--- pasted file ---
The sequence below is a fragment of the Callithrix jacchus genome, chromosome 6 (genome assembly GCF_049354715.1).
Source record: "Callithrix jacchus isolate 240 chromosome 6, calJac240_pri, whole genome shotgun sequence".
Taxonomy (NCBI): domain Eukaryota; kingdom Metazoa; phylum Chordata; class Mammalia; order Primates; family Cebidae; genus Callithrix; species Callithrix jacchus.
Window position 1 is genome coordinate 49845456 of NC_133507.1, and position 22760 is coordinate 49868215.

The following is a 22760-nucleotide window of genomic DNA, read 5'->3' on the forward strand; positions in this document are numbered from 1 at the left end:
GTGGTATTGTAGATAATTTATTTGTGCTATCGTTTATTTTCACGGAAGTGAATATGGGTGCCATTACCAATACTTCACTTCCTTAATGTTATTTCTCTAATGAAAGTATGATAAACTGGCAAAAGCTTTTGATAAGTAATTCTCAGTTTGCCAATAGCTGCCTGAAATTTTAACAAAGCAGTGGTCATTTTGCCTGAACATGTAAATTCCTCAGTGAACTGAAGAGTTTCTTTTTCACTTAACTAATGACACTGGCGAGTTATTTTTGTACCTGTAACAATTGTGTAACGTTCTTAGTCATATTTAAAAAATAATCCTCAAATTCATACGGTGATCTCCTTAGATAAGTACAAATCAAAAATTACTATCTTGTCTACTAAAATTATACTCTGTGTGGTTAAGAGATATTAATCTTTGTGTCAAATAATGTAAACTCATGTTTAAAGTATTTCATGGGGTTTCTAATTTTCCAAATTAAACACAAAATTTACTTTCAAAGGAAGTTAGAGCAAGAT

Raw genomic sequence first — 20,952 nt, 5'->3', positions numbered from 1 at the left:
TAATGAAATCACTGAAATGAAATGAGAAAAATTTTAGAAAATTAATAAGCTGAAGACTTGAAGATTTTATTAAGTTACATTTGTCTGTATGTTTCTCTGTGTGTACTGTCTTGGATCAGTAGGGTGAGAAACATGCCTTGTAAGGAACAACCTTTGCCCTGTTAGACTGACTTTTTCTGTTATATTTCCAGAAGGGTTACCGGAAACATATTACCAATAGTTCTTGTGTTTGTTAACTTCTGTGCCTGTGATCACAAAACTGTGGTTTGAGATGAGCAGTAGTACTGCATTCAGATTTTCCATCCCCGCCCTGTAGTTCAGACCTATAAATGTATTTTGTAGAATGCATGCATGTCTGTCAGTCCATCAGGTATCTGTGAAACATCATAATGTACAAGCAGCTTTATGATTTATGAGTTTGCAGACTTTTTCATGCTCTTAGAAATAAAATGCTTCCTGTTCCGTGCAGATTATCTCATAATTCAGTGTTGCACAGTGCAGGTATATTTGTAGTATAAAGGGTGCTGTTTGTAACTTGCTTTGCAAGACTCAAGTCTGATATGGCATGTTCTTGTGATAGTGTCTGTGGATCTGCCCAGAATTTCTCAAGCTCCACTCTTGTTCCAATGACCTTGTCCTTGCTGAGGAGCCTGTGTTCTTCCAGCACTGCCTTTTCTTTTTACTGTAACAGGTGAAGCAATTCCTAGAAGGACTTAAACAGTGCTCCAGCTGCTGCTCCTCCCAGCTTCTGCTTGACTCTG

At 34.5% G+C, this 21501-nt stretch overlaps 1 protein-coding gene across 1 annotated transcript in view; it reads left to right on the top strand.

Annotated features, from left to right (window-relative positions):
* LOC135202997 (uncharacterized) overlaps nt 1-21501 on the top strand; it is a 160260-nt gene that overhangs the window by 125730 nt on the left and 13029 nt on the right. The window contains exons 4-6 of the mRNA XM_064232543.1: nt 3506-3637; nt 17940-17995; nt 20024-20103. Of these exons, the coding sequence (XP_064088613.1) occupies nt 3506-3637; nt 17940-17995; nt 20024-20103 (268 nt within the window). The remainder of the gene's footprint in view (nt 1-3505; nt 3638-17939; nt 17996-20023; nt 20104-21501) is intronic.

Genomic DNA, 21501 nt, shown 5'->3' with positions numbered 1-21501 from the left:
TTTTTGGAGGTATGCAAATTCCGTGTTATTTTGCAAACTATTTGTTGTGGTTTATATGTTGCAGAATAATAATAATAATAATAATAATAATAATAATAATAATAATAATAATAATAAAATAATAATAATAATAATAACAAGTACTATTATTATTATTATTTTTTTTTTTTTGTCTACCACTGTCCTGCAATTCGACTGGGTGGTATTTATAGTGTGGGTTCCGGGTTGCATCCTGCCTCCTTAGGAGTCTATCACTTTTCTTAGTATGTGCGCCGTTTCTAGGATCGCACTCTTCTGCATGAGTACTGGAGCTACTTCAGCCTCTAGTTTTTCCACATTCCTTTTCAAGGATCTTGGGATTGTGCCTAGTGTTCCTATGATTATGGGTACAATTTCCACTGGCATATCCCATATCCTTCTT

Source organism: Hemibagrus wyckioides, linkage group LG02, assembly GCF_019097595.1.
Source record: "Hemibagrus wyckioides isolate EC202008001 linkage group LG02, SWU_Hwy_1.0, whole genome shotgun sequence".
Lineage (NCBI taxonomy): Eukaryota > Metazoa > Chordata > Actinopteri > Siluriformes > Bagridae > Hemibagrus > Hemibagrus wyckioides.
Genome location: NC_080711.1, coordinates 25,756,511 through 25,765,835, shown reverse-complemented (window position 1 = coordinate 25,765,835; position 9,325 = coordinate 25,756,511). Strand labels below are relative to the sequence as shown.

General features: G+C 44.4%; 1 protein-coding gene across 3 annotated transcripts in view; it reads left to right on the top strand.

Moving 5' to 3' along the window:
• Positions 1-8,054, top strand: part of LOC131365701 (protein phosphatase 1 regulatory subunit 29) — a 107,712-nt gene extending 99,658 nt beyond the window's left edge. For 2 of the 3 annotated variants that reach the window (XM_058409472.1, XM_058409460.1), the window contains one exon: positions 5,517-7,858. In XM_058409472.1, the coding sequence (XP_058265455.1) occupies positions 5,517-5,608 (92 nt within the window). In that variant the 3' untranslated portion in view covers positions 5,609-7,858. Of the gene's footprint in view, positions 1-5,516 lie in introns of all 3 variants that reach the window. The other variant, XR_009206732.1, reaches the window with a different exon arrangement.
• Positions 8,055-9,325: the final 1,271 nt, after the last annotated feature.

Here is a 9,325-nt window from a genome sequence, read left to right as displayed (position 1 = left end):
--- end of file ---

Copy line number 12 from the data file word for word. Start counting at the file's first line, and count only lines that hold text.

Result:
Genomic DNA, 21501 nt, shown 5'->3' with positions numbered 1-21501 from the left: